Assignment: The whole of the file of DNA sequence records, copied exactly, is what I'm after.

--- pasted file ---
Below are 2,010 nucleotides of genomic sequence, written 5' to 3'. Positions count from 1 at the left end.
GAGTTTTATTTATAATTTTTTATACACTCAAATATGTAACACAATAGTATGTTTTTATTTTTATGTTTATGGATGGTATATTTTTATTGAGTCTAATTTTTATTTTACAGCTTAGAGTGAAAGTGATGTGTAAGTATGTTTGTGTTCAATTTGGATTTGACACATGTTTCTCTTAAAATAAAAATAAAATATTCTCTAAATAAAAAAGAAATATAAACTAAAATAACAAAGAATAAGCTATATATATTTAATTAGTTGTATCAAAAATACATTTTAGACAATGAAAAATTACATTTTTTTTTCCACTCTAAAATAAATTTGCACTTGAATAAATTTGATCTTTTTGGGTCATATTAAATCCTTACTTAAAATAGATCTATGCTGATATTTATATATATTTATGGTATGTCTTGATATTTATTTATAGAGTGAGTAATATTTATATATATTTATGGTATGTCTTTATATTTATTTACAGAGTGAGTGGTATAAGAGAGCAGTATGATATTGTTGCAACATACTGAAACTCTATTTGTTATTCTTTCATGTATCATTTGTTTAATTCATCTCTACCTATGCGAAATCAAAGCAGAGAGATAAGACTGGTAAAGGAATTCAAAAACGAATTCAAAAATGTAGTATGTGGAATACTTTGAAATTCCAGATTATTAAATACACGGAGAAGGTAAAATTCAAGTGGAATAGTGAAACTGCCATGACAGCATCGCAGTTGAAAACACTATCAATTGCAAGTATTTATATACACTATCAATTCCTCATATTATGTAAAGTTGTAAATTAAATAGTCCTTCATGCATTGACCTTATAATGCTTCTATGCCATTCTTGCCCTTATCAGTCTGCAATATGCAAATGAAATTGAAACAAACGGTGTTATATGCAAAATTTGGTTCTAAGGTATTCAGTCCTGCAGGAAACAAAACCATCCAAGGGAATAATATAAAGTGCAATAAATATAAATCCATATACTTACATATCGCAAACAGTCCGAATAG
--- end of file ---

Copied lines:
Below are 2,010 nucleotides of genomic sequence, written 5' to 3'. Positions count from 1 at the left end.
GAGTTTTATTTATAATTTTTTATACACTCAAATATGTAACACAATAGTATGTTTTTATTTTTATGTTTATGGATGGTATATTTTTATTGAGTCTAATTTTTATTTTACAGCTTAGAGTGAAAGTGATGTGTAAGTATGTTTGTGTTCAATTTGGATTTGACACATGTTTCTCTTAAAATAAAAATAAAATATTCTCTAAATAAAAAAGAAATATAAACTAAAATAACAAAGAATAAGCTATATATATTTAATTAGTTGTATCAAAAATACATTTTAGACAATGAAAAATTACATTTTTTTTTCCACTCTAAAATAAATTTGCACTTGAATAAATTTGATCTTTTTGGGTCATATTAAATCCTTACTTAAAATAGATCTATGCTGATATTTATATATATTTATGGTATGTCTTGATATTTATTTATAGAGTGAGTAATATTTATATATATTTATGGTATGTCTTTATATTTATTTACAGAGTGAGTGGTATAAGAGAGCAGTATGATATTGTTGCAACATACTGAAACTCTATTTGTTATTCTTTCATGTATCATTTGTTTAATTCATCTCTACCTATGCGAAATCAAAGCAGAGAGATAAGACTGGTAAAGGAATTCAAAAACGAATTCAAAAATGTAGTATGTGGAATACTTTGAAATTCCAGATTATTAAATACACGGAGAAGGTAAAATTCAAGTGGAATAGTGAAACTGCCATGACAGCATCGCAGTTGAAAACACTATCAATTGCAAGTATTTATATACACTATCAATTCCTCATATTATGTAAAGTTGTAAATTAAATAGTCCTTCATGCATTGACCTTATAATGCTTCTATGCCATTCTTGCCCTTATCAGTCTGCAATATGCAAATGAAATTGAAACAAACGGTGTTATATGCAAAATTTGGTTCTAAGGTATTCAGTCCTGCAGGAAACAAAACCATCCAAGGGAATAATATAAAGTGCAATAAATATAAATCCATATACTTACATATCGCAAACAGTCCGAATAG